My capac­ity to love expanded far beyond what I knew was pos­si­ble, while my under­stand­ing of it grew deeper. No longer was love sim­ply about attrac­tion, inti­macy, and com­pat­i­bil­ity; I learned that loy­alty, respon­si­bil­ity, com­pas­sion, and trust could also be sig­nif­i­cant fac­tors in the way bonds form between peo­ple. When I even­tu­ally started to recover from the breakup, it was a tremen­dous relief to truly know I wasn’t alone. Dealing with my trauma means I still have to remind myself every day that it’s okay to depend on her, that I can lose myself in this rela­tion­ship with­out wor­ry­ing she’ll betray me. Fortunately, it’s get­ting eas­ier with every step I take, cause she’s always been there to help me up when I fall (and nowa­days, the ground feels quite familiar).

My goal is to be strong enough to be inde­pen­dent, but I’m at a point where I need to be the exact oppo­site, and depend on Heather with­out any trep­i­da­tion to achieve that. It’s like we’re two trees, with roots begin­ning to grow inter­twined as we help each other heal from our respec­tive dam­age. She’s become an inte­gral part of me, and at this moment, I wouldn’t sur­vive if we were torn apart. But being together makes us stronger than if we were alone, and even­tu­ally our foun­da­tion will be solid enough that we can branch out on our own, if heart or cir­cum­stance ever take us that direction.

Even though I took a chance on the wrong per­son and it back­fired spec­tac­u­larly, I’m not quite as afraid of being hurt any­more; I took an even big­ger risk by trust­ing Heather in the after­math, and the fact that she didn’t let me down means we’ve grown far closer as a result. It doesn’t make emo­tional risks easy now, but they’re eas­ier when I know I’m not mak­ing them by myself. That’s some­thing I can be grate­ful for and take com­fort in, regard­less of the pain I may be going through.

  1. I relate it to the con­cept of an “uncar­ved block” or “pu” in Taoism: a state of recep­tive­ness, before the taint of expe­ri­ence, that gives one the poten­tial to see things with­out judg­ment or prej­u­dice. []
  2. Not even my par­ents, who often made me feel like any ill­ness was an incon­ve­nience or embar­rass­ment, ever showed me that kind of empa­thy. I wasn’t “allowed” to be sick enough to miss school, and any ges­ture of sup­port came with a con­di­tion that I work harder or make up for the help in some way. []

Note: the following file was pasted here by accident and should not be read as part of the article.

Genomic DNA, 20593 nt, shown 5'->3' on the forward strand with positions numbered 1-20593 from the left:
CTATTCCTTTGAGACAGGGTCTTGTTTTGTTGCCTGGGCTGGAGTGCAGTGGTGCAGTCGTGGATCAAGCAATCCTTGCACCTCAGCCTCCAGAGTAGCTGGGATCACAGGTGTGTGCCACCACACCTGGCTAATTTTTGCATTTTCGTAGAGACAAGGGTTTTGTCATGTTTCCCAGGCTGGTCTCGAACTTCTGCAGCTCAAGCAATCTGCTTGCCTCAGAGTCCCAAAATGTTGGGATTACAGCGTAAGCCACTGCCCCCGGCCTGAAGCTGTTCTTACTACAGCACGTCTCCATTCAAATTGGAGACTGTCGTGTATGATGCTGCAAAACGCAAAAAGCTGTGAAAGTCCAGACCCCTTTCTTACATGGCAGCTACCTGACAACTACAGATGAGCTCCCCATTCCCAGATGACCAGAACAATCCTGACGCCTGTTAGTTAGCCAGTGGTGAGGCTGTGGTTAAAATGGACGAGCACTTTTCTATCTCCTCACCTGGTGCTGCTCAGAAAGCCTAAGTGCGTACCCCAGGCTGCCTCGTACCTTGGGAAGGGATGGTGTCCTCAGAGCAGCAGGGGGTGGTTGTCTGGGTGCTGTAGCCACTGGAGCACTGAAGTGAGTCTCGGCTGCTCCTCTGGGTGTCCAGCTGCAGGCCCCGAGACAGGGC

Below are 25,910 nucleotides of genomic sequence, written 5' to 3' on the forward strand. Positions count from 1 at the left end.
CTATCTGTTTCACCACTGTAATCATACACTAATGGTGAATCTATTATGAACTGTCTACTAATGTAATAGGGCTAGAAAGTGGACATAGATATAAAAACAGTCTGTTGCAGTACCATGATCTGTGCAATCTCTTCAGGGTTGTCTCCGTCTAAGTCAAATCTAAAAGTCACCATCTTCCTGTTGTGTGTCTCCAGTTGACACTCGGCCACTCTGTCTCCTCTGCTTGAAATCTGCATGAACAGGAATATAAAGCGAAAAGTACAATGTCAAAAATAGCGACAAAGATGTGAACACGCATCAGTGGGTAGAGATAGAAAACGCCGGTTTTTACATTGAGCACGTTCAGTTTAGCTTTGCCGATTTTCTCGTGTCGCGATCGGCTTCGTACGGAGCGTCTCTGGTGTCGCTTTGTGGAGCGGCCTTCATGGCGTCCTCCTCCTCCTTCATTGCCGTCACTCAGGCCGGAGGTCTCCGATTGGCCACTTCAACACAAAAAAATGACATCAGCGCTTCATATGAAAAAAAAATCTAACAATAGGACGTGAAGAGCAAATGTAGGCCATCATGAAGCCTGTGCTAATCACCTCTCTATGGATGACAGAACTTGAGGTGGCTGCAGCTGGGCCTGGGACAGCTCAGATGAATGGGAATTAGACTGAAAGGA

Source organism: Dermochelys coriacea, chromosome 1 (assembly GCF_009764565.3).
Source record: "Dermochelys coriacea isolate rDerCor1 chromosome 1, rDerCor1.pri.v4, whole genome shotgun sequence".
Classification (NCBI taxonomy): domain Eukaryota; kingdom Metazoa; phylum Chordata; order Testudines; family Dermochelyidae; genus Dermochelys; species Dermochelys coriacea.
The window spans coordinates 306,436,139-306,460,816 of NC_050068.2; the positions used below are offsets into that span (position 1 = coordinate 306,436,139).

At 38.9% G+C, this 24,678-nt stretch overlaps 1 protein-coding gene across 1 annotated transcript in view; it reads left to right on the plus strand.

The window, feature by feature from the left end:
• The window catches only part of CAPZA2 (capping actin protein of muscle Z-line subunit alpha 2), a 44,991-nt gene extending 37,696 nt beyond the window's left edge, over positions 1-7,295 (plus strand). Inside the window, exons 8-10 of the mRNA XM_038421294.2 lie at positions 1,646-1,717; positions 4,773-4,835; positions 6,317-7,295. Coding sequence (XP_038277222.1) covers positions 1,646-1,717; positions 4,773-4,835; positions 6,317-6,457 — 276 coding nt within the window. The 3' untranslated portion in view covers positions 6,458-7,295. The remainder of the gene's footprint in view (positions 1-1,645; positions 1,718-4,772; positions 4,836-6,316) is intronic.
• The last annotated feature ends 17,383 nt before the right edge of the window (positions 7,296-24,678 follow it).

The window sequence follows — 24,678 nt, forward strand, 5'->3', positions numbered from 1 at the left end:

2 comments

  1. Jeff,

    Drink up! It is so nice to see how you are com­ing along in your jour­ney to your­self. Heather sounds won­der­ful, and you and her together sound even bet­ter yet.

    I too have been through the pain of being unable to rely on myself, let alone any­one else. Event through the dark­est times my wife was always there for me, but I never real­ized it until it was almost too late. She saved me by being my foun­da­tion that helped me rebuild myself and my life. It is amaz­ing how life is so much bet­ter when you work together with some­one, rather than go alone or against someone.

    I com­mend you on your jour­ney, and your open­ness to share the strug­gles and suc­cesses along the way. You have shown brav­ery and strength through all of the risks. Risk has great poten­tial for injury, but even greater poten­tial for reward. That is what you hold onto. That is what pushes you on.

    Drink in the dam­age. Forge ahead into the risk. Discover the jour­ney. Bask in the love. Relish in the reward.

    You and Heather are worth it.

    • Thank you so much for the encour­age­ment you give me. It makes me feel like there’s at least one other per­son out there who truly under­stands the extent of my strug­gle, and some­times that counts for more than all the ses­sions I’ve had with my therapist.